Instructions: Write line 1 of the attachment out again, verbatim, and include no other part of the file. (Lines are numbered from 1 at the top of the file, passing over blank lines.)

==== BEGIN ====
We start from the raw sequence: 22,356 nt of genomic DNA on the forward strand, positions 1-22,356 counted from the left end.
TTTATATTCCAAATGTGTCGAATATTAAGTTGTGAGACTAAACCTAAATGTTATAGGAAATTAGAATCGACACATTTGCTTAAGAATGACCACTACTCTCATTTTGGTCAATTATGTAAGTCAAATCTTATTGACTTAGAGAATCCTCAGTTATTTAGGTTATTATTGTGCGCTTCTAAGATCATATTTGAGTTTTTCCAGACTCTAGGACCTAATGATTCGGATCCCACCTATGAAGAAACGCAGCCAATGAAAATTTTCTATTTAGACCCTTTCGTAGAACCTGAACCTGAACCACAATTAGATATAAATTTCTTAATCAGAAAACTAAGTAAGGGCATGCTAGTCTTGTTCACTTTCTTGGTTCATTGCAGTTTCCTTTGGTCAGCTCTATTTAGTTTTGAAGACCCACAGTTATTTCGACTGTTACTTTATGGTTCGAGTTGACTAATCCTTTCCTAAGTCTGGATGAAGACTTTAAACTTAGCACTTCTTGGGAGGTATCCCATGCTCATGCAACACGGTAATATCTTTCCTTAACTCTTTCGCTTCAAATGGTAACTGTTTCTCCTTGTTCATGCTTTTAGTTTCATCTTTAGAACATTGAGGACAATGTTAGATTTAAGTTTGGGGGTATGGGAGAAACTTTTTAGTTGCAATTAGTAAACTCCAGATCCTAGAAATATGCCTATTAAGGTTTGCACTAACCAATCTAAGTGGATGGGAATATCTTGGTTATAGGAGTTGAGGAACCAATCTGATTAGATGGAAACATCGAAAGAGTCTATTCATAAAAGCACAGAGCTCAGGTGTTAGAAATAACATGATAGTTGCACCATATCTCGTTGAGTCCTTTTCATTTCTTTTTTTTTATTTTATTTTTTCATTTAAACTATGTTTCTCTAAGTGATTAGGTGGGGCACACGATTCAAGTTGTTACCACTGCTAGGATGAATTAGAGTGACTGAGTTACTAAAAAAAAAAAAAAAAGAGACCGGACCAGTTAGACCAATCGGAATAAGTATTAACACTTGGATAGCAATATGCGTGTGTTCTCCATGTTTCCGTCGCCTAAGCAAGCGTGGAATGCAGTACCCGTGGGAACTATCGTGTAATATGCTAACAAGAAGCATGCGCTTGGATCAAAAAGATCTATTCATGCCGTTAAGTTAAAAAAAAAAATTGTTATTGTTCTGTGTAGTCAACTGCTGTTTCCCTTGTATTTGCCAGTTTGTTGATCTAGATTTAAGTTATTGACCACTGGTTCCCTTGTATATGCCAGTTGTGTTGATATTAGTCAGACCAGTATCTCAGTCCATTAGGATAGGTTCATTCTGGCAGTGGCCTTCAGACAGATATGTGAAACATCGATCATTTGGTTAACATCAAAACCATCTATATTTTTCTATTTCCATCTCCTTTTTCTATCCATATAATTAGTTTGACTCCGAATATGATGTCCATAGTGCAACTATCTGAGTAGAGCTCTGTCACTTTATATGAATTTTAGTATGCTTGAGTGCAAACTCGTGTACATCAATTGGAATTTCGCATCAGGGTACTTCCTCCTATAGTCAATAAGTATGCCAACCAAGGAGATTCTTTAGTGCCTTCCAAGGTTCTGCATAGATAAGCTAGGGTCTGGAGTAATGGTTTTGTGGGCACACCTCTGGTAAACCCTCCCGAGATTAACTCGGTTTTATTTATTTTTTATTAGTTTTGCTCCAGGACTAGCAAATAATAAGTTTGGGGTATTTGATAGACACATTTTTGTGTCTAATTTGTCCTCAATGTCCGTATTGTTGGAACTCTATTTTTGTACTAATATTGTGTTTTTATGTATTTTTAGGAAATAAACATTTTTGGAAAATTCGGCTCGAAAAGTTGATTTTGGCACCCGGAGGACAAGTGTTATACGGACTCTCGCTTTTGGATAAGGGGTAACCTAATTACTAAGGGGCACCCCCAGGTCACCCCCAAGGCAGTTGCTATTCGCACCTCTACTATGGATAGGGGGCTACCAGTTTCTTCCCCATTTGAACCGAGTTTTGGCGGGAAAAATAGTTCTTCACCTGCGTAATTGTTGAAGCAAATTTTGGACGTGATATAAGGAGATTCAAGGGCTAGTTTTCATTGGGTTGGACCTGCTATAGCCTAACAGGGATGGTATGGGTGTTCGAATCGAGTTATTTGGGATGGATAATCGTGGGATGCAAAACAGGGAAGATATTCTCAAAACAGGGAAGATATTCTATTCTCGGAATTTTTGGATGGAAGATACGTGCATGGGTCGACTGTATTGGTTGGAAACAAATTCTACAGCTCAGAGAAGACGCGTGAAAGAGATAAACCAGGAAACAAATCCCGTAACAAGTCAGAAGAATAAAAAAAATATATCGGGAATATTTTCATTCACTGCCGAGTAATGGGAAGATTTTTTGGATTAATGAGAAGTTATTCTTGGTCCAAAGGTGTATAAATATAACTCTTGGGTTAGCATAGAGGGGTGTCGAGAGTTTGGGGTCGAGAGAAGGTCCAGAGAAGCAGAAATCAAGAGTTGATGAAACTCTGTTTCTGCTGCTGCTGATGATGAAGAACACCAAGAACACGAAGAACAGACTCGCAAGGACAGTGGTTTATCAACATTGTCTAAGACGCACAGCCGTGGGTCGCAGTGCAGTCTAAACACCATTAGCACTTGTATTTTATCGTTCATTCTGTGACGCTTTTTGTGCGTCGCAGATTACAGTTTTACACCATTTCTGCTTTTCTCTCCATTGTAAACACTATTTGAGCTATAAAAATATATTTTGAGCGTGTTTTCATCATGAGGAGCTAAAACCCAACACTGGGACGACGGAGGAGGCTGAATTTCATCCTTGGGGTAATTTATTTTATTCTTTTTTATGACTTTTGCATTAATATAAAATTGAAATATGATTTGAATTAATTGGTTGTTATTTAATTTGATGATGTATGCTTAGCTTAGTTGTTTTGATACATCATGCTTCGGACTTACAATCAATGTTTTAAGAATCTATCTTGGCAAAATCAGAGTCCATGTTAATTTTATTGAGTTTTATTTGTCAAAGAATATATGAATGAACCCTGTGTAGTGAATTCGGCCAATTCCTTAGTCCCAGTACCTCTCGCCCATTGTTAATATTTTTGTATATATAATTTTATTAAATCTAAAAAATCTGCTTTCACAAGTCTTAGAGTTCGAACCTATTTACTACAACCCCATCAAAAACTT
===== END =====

We start from the raw sequence: 22,356 nt of genomic DNA on the forward strand, positions 1-22,356 counted from the left end.